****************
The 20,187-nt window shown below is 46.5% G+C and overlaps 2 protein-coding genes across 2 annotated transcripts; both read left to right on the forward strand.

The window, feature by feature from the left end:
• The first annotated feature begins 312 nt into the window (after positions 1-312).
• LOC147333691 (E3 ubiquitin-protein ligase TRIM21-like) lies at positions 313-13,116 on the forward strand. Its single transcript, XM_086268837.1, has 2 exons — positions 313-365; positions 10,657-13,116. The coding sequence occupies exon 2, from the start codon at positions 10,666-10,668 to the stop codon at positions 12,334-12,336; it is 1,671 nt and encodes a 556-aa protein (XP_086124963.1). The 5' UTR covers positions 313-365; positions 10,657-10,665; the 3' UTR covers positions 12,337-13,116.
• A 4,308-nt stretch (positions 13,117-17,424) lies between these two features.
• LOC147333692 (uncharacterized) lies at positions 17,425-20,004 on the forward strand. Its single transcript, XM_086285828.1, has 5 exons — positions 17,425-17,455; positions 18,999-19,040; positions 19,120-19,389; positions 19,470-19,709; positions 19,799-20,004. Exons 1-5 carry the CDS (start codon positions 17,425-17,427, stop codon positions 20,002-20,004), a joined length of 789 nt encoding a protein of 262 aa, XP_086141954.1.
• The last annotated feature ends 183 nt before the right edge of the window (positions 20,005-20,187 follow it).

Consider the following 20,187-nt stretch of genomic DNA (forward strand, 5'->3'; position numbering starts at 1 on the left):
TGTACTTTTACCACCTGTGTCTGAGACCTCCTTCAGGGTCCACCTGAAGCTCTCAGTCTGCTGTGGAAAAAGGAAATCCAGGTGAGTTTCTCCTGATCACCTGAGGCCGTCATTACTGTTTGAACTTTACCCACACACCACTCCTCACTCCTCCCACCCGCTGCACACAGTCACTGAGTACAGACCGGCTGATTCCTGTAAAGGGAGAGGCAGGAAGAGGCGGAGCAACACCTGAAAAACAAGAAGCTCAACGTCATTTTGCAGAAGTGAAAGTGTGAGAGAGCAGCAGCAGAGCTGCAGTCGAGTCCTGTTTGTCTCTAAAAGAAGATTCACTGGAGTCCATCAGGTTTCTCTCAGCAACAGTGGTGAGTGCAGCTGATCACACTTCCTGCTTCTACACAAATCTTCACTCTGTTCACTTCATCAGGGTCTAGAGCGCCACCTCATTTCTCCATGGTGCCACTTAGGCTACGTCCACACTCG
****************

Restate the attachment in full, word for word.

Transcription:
The 20,187-nt window shown below is 46.5% G+C and overlaps 2 protein-coding genes across 2 annotated transcripts; both read left to right on the forward strand.

The window, feature by feature from the left end:
• The first annotated feature begins 312 nt into the window (after positions 1-312).
• LOC147333691 (E3 ubiquitin-protein ligase TRIM21-like) lies at positions 313-13,116 on the forward strand. Its single transcript, XM_086268837.1, has 2 exons — positions 313-365; positions 10,657-13,116. The coding sequence occupies exon 2, from the start codon at positions 10,666-10,668 to the stop codon at positions 12,334-12,336; it is 1,671 nt and encodes a 556-aa protein (XP_086124963.1). The 5' UTR covers positions 313-365; positions 10,657-10,665; the 3' UTR covers positions 12,337-13,116.
• A 4,308-nt stretch (positions 13,117-17,424) lies between these two features.
• LOC147333692 (uncharacterized) lies at positions 17,425-20,004 on the forward strand. Its single transcript, XM_086285828.1, has 5 exons — positions 17,425-17,455; positions 18,999-19,040; positions 19,120-19,389; positions 19,470-19,709; positions 19,799-20,004. Exons 1-5 carry the CDS (start codon positions 17,425-17,427, stop codon positions 20,002-20,004), a joined length of 789 nt encoding a protein of 262 aa, XP_086141954.1.
• The last annotated feature ends 183 nt before the right edge of the window (positions 20,005-20,187 follow it).

Consider the following 20,187-nt stretch of genomic DNA (forward strand, 5'->3'; position numbering starts at 1 on the left):
TGTACTTTTACCACCTGTGTCTGAGACCTCCTTCAGGGTCCACCTGAAGCTCTCAGTCTGCTGTGGAAAAAGGAAATCCAGGTGAGTTTCTCCTGATCACCTGAGGCCGTCATTACTGTTTGAACTTTACCCACACACCACTCCTCACTCCTCCCACCCGCTGCACACAGTCACTGAGTACAGACCGGCTGATTCCTGTAAAGGGAGAGGCAGGAAGAGGCGGAGCAACACCTGAAAAACAAGAAGCTCAACGTCATTTTGCAGAAGTGAAAGTGTGAGAGAGCAGCAGCAGAGCTGCAGTCGAGTCCTGTTTGTCTCTAAAAGAAGATTCACTGGAGTCCATCAGGTTTCTCTCAGCAACAGTGGTGAGTGCAGCTGATCACACTTCCTGCTTCTACACAAATCTTCACTCTGTTCACTTCATCAGGGTCTAGAGCGCCACCTCATTTCTCCATGGTGCCACTTAGGCTACGTCCACACTCG